Office for Democratic Institutions and Human Rights of the Organization for Security and Cooperation in Europe (OSCE) says the December 4 elections for the Russian state Duma were not fair.
The OSCE office added that the authorities had meddled in the election process on all levels. "The contest was also slanted in favor of the ruling party. This was evidenced by the lack of independence of the election administration, the partiality of most media, and the undue interference of state authorities at different levels. This did not provide the necessary conditions for fair electoral competition," the OSCE Office for Democratic Institutions and Human Rights said in a report.
The quality of the process deteriorated considerably during the count, which was characterized by frequent procedural violations and instances of apparent manipulation, including several serious indications of ballot box stuffing, it is added in the report.
Throughout the election day, observers also reported a number of instances of obstruction to their activities, in particular during the count and tabulation, the OSCE Office for Democratic Institutions and Human Rights stressed.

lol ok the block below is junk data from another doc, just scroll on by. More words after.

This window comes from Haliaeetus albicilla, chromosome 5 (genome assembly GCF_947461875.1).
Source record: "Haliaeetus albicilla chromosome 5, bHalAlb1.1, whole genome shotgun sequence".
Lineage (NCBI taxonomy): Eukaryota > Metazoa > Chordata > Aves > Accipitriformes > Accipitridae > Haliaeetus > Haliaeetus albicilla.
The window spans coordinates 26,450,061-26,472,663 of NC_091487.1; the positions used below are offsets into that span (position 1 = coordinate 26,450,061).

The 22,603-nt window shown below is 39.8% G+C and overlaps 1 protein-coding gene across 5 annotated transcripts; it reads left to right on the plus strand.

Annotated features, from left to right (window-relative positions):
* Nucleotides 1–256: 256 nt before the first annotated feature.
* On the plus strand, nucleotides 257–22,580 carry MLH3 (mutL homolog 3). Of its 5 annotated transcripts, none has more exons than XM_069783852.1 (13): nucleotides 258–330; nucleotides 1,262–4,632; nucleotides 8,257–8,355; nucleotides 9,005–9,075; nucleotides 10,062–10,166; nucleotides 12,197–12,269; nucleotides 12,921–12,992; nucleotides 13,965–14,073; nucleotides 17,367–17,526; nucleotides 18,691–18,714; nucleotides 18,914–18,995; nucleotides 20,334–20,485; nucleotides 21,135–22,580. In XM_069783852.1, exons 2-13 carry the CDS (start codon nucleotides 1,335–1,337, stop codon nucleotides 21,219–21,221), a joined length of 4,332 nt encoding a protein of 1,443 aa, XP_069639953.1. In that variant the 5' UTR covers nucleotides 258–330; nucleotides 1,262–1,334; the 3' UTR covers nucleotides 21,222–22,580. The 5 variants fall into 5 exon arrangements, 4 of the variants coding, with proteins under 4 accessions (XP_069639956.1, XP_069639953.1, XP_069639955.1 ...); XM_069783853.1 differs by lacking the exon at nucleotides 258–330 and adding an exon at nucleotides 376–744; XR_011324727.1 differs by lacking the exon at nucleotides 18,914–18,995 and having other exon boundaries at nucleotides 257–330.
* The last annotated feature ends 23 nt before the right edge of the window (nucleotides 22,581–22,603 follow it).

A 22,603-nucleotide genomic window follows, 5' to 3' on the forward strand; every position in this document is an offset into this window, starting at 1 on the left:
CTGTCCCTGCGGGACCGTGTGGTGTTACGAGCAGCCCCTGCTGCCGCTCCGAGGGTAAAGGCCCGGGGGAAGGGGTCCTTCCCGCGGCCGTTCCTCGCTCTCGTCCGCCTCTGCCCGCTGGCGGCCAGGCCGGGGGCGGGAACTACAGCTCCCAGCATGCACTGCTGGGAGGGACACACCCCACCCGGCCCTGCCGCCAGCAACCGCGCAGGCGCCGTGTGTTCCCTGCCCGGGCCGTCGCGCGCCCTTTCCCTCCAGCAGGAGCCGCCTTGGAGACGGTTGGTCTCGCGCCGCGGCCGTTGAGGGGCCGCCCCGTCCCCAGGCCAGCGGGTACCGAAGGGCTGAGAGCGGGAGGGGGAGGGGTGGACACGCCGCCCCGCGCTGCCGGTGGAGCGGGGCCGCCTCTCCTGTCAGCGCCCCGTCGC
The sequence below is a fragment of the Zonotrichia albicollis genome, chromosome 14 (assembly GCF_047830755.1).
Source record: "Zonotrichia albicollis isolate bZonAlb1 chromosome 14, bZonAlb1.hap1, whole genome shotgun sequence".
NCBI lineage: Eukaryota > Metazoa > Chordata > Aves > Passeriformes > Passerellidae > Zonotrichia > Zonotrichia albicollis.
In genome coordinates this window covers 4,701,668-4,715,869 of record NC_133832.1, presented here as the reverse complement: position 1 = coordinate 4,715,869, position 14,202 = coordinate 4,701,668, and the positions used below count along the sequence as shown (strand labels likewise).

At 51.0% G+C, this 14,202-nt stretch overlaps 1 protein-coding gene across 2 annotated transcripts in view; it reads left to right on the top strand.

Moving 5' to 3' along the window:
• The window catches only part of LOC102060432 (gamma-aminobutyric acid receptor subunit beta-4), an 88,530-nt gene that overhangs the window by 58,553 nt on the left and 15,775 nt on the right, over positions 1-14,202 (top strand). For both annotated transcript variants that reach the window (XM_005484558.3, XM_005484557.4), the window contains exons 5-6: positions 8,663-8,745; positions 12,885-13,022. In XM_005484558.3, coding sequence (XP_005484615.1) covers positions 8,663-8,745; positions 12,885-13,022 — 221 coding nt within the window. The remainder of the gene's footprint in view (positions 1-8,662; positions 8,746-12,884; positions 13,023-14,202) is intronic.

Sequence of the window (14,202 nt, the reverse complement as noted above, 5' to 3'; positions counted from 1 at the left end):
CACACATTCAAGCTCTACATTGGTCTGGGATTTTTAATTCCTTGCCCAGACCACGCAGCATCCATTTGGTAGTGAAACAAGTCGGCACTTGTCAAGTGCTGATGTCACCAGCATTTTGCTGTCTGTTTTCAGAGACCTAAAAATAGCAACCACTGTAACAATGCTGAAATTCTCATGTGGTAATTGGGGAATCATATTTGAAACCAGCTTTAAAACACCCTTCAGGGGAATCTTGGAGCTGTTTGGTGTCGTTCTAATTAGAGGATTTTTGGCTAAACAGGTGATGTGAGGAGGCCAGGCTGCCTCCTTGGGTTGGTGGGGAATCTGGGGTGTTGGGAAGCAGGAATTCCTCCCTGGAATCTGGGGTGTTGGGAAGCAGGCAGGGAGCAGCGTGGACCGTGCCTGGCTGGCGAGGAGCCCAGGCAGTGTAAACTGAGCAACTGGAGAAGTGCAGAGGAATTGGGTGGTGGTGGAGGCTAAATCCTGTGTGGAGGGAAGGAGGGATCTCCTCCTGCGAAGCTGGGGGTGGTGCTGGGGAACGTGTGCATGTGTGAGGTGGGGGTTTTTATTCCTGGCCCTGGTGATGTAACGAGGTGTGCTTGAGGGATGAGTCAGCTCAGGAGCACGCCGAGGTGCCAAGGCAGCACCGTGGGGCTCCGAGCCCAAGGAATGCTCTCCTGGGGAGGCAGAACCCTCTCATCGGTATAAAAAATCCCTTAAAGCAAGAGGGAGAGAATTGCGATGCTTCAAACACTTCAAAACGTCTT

Justice Ministry's denial to register a number of political parties reduced the choices available to voters, the OSCE Office for Democratic Institutions and Human Rights added.
Election Monitoring NGO Golos has assessed that the observers' conclusions were "just". "I agree with the Office's conclusions. The main problem is a lack of normal competition and an enormous administrative resource that was used," said Golos Head Lilya Shibanova.
The Central Election Commission has criticized the report, claiming it was "political". "I cannot agree with such an assessment. It's a political assessment. We saw that all of the registered parties took part in the campaign. We saw that the competition was rather tough," said a Central Election Commission member in charge of international cooperation and observers.
Russian Federation Chief Prosecutor Yuri Chaika has said that the money used to organize the opposition protests over the allegedly rigged elections mostly comes from abroad.
"We live in a democratic country and every citizen has the right to express their position. But everything needs to be done strictly in accordance with the law. It is unacceptable that individuals are using people as means to achieve their own political goals and they usually get the money from sources outside Russia," he told daily Rossiiskaya Gazeta.
He pointed out that "there indeed were some violations of the law during the elections" and that the Prosecution and the investigative bodies had verified the facts. "I assure you that a legal solution will be found in every such case," the Russian prosecutor pointed out.